The ‘owner-centricity’ observation in family firms points to the extraordinary power of a single individual to make decisions, impose them on their organization, and garner enormous levels of immediate acceptance. This power is akin to the reverence or faith invested in a community or religious leader. In his/her domains, they can make a decision and, with little or no explanation, feel confident that followers (or disciples perhaps) will unquestionably follow.
Somewhat linked to the ability to instantly shift an organization, is loyalty to long-serving employees. The two aspects have a symbiotic nature in that by implicitly committing to ‘take care of their employees for life,’ family business owners fuel the reverence with which they are held.
These two traits are widely accepted as distinctive attributes of family-owned firms. When one reads the work of John Ward, Gibb Dyer, Ivan Lansberg, and Kelin Gersick, there is consistent and persuasive evidence of family firms taking much more authoritarian positions on business strategy and exhibiting unwavering loyalty to long-standing employees. So, for family firms, given these distinctive attributes, I believe there are some problems when reflecting back on Kotter’s framework. If an owner-centric organization can simply be instructed to adopt change, why should they spend time building consensus? Equally, if Kotter’s framework requires a utilitarian approach, how can family-firms reconcile this with their strong allegiances to long serving employees? By following Kotter’s model, are family firms essentially be led to the edge of a sheer cliff which they will be ill-equipped to navigate?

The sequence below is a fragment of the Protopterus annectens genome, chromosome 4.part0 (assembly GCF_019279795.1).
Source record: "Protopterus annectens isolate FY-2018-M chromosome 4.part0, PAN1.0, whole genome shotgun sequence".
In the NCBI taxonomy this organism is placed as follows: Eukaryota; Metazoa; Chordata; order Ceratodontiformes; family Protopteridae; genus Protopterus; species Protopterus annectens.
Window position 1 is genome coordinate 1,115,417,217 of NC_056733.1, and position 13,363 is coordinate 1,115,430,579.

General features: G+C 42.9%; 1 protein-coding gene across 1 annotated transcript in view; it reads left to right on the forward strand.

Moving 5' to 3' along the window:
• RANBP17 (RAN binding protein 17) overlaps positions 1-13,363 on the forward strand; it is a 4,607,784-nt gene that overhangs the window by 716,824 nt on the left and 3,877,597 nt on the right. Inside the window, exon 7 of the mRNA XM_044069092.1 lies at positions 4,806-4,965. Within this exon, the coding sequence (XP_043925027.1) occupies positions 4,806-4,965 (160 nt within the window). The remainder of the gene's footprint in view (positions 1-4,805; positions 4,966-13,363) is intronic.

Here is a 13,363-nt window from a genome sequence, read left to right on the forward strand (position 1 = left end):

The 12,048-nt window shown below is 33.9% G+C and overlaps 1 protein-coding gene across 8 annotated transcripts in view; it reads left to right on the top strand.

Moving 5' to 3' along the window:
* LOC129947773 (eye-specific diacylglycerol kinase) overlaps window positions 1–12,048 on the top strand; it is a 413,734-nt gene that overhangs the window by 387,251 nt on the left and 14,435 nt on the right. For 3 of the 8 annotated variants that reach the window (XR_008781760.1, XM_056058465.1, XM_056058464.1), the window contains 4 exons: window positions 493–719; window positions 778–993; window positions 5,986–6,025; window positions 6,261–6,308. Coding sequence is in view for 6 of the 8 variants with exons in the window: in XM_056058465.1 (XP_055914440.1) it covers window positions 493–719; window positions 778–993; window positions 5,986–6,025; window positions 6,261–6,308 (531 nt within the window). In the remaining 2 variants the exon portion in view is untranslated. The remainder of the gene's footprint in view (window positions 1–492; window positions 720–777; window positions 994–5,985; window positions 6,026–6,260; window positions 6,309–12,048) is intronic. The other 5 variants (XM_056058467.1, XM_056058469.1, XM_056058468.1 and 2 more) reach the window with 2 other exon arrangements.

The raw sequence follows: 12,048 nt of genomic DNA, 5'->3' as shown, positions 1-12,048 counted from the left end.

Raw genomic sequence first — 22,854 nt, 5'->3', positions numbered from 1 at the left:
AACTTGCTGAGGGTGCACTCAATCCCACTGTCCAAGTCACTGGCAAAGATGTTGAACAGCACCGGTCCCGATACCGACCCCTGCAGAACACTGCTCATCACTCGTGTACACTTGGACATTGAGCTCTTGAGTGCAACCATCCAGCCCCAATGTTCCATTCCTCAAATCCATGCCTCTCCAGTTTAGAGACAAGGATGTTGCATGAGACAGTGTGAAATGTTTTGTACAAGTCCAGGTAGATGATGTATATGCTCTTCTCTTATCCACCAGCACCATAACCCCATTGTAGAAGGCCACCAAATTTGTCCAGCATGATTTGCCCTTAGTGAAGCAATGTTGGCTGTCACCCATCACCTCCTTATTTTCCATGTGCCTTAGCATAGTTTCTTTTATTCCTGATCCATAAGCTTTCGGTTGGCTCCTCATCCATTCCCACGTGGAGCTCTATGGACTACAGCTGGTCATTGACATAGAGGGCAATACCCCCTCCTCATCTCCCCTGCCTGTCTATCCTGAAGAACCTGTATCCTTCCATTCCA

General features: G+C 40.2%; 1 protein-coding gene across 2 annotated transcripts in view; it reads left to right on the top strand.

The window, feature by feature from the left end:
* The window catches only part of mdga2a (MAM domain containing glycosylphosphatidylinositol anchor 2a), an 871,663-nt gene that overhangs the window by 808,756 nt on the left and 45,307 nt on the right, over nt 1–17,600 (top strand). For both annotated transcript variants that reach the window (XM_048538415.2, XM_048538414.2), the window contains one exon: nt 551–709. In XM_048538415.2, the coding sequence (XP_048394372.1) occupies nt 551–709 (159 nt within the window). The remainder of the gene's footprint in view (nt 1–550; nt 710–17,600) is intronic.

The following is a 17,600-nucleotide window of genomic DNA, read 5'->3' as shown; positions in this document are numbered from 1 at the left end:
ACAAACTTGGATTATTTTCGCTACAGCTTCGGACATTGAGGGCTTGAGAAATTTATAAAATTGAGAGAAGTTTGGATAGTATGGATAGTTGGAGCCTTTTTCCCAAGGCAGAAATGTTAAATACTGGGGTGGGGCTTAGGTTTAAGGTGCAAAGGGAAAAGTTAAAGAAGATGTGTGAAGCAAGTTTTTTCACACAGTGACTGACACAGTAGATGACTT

An Alternative Change Model for Family Businesses
My purpose in this blog is to raise some questions about whether contemporary organizational change frameworks provide adequate help for family businesses attempting large-scale organization change. While there are different points of entry into the discussion of how organizations change, for ‘strategic planned change,’ where a company’s board, owner or chief executive decides a significant shift of business model is required, the prevailing wisdom from academia and consulting is grounded in Kurt Lewin’s work and popularized by John Kotter’s 8-step model. There are few alternatives and none currently that specifically cater to family businesses.
Since family businesses are the most prevalent form of economic enterprise in the world, and large family businesses are so vital to the fast expanding economies in Asia, I pose the following question: Since large Family businesses face at least the same challenges as their non-family counterparts in navigating change, and given the increasing ‘velocity’ of business cycles and disruption from technology, shouldn’t we explore whether there is a more effective change framework which embraces rather than ignores their distinctive characteristics?
What do you think?
David R Oxley is a Leadership and Organisational Change Advisor. Originally a management consultant with E&Y, David has spent the last 25 years working in senior HR positions with companies wishing to transform their operations. Currently David is advising a large Indian energy and consumer business on organisational change. David is a graduate of the University of Notre Dame, the University of Phoenix, a Fellow of the Chartered Institute of Personnel & Development, and is currently pursuing his Doctorate at Cranfield University. He can be reached at David@DavidROxley.com
Originally published July 2017